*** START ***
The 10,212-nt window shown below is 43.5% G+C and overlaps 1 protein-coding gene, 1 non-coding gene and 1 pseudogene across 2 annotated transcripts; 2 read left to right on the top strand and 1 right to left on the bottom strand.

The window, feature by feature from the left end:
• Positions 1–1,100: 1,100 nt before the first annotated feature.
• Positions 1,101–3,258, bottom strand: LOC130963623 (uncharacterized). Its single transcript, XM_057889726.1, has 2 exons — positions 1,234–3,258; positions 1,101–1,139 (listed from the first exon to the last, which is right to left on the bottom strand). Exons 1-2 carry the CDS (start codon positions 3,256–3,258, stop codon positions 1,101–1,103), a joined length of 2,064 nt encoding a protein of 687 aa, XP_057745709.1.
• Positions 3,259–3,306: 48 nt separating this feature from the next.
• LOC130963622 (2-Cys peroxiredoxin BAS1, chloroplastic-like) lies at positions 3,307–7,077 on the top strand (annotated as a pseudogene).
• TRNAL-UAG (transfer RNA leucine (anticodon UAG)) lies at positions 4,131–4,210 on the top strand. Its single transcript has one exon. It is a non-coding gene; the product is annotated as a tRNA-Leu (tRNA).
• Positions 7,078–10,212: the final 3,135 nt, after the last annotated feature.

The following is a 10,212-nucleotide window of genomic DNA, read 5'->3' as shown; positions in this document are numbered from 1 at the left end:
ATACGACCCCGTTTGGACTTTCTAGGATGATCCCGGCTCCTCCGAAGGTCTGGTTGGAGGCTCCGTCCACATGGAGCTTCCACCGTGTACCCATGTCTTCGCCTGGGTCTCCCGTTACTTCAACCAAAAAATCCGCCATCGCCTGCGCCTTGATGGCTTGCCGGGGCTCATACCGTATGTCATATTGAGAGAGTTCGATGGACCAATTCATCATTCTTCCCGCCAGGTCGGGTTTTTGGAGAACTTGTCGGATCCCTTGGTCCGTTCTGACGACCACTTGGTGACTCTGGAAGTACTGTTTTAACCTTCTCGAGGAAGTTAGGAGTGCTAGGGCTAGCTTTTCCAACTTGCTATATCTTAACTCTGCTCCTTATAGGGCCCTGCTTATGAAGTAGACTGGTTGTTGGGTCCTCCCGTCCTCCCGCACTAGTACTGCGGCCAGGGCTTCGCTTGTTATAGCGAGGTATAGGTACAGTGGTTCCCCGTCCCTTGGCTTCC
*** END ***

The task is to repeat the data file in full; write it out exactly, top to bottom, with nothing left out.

The 10,212-nt window shown below is 43.5% G+C and overlaps 1 protein-coding gene, 1 non-coding gene and 1 pseudogene across 2 annotated transcripts; 2 read left to right on the top strand and 1 right to left on the bottom strand.

The window, feature by feature from the left end:
• Positions 1–1,100: 1,100 nt before the first annotated feature.
• Positions 1,101–3,258, bottom strand: LOC130963623 (uncharacterized). Its single transcript, XM_057889726.1, has 2 exons — positions 1,234–3,258; positions 1,101–1,139 (listed from the first exon to the last, which is right to left on the bottom strand). Exons 1-2 carry the CDS (start codon positions 3,256–3,258, stop codon positions 1,101–1,103), a joined length of 2,064 nt encoding a protein of 687 aa, XP_057745709.1.
• Positions 3,259–3,306: 48 nt separating this feature from the next.
• LOC130963622 (2-Cys peroxiredoxin BAS1, chloroplastic-like) lies at positions 3,307–7,077 on the top strand (annotated as a pseudogene).
• TRNAL-UAG (transfer RNA leucine (anticodon UAG)) lies at positions 4,131–4,210 on the top strand. Its single transcript has one exon. It is a non-coding gene; the product is annotated as a tRNA-Leu (tRNA).
• Positions 7,078–10,212: the final 3,135 nt, after the last annotated feature.

The following is a 10,212-nucleotide window of genomic DNA, read 5'->3' as shown; positions in this document are numbered from 1 at the left end:
ATACGACCCCGTTTGGACTTTCTAGGATGATCCCGGCTCCTCCGAAGGTCTGGTTGGAGGCTCCGTCCACATGGAGCTTCCACCGTGTACCCATGTCTTCGCCTGGGTCTCCCGTTACTTCAACCAAAAAATCCGCCATCGCCTGCGCCTTGATGGCTTGCCGGGGCTCATACCGTATGTCATATTGAGAGAGTTCGATGGACCAATTCATCATTCTTCCCGCCAGGTCGGGTTTTTGGAGAACTTGTCGGATCCCTTGGTCCGTTCTGACGACCACTTGGTGACTCTGGAAGTACTGTTTTAACCTTCTCGAGGAAGTTAGGAGTGCTAGGGCTAGCTTTTCCAACTTGCTATATCTTAACTCTGCTCCTTATAGGGCCCTGCTTATGAAGTAGACTGGTTGTTGGGTCCTCCCGTCCTCCCGCACTAGTACTGCGGCCAGGGCTTCGCTTGTTATAGCGAGGTATAGGTACAGTGGTTCCCCGTCCCTTGGCTTCC